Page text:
Teens look to break the cycle of alcoholism in their community. Their idea: a sign is placed in a window to show that a home is a sober one, where alcohol and intoxicated people are not welcome.
A small group of outspoken Indigenous youth in Northern Saskatchewan are looking to break the cycle of damage caused by alcohol in their communities.
They’ve turned to the “Sober House” concept as a way to garner support for their movement. It’s a simple idea, presented by acclaimed Indigenous author Harold R. Johnson in his book Firewater: How Alcohol is Killing My People And Yours — a sign is placed in a window to show that home is sober home, where alcohol and intoxicated people are not welcome.
The idea is to strengthen a community from the inside out by offering visual proof of sober people, and a place for people looking for support or refuge from substance abuse. The project looks to reverse the normalization of over-consumption of alcohol inside Indigenous communities — communities like Prince Albert, Saskatchewan.
In 2019, Prince Albert ranked #4 on the list of Canada’s Most Dangerous Communities. The city is no stranger to the effects of overconsumption of alcohol; however, many businesses in Prince Albert reply on sales and off-sales of alcohol for revenue, so alcohol remains readily available.
Since this group of teenagers call Prince Albert home, they’ve chosen to approach City Council for support for the Sober House project.
Wesmor Community High School in Prince Albert is comprised of roughly 98% First Nations and Indigenous students. These students are affected by the continued struggles of youth and teens in Northern Saskatchewan, including the suicide crisis of 2016 where six Indigenous girls between the ages of 10 and 14 took their lives. There is, however, a new emergence of students who want to carry the mantle of being the 7th fire: the Indigenous generation that will step forward and make efforts to change the current situation for Indigenous people.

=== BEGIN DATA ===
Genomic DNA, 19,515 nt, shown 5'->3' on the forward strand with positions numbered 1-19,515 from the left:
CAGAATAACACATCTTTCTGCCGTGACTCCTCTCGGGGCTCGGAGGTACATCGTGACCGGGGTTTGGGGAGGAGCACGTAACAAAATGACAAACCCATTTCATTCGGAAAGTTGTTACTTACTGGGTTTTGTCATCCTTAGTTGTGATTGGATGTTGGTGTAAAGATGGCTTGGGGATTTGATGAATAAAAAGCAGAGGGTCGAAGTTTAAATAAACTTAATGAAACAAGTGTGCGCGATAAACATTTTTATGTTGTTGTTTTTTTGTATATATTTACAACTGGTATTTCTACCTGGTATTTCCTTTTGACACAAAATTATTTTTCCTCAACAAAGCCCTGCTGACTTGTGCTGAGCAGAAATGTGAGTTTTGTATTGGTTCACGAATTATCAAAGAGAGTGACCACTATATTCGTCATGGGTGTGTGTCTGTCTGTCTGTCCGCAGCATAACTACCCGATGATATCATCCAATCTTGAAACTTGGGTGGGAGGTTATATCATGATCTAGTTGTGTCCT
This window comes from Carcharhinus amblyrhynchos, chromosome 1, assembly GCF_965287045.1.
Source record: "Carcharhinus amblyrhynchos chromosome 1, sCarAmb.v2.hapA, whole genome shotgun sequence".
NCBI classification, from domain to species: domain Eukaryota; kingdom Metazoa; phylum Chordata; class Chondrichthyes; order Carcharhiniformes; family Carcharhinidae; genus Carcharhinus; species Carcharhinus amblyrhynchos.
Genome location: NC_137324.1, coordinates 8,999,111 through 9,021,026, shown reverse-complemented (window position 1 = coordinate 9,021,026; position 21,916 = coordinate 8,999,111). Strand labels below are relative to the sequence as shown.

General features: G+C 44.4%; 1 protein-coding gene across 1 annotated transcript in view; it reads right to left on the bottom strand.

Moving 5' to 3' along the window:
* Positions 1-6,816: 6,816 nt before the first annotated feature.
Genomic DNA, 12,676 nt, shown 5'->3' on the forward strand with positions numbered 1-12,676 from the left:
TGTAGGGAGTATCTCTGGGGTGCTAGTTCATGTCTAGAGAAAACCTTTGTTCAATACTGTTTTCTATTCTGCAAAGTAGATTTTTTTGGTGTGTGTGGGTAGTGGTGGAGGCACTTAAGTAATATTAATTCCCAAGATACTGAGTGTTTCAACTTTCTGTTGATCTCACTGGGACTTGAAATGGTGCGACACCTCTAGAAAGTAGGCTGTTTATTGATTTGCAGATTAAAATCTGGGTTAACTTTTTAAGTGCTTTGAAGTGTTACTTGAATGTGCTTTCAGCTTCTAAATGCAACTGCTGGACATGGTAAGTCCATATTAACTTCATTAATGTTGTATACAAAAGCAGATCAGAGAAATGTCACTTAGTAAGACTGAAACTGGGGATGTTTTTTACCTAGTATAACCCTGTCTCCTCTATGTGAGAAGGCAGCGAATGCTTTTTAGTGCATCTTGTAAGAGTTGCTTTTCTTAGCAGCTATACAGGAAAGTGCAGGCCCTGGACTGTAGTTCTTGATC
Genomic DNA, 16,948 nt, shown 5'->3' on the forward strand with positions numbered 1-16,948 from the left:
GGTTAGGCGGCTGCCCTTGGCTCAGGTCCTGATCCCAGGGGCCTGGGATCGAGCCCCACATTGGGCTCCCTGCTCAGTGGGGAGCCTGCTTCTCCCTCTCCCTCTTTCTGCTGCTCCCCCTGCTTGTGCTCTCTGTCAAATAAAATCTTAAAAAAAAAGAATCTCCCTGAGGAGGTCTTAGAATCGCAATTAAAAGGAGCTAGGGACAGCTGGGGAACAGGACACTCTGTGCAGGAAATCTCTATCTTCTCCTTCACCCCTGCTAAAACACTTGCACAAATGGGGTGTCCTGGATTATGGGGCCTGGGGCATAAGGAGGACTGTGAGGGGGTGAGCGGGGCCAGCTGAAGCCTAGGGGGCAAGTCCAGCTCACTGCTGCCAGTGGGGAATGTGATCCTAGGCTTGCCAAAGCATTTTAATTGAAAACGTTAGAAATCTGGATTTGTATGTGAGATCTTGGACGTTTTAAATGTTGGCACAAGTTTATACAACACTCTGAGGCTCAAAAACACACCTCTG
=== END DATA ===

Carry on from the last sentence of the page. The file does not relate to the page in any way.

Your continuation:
Carmen, Lynden, Pay and Ayla believe that they are the 7th fire. They believe that they can make a difference; that the situation will be better for the next generation of Indigenous youth than it was for them.
Through the Sober House project, Camryn and his classmates step outside their collective comfort zones to present their ideas in public forums to gain support.Will their idea be accepted? Can they get support for their movement? Can they make a difference?
If Camryn and the other students can garner support from this large City Council, they will be well on their way toward making real change, and bettering their community for future generations.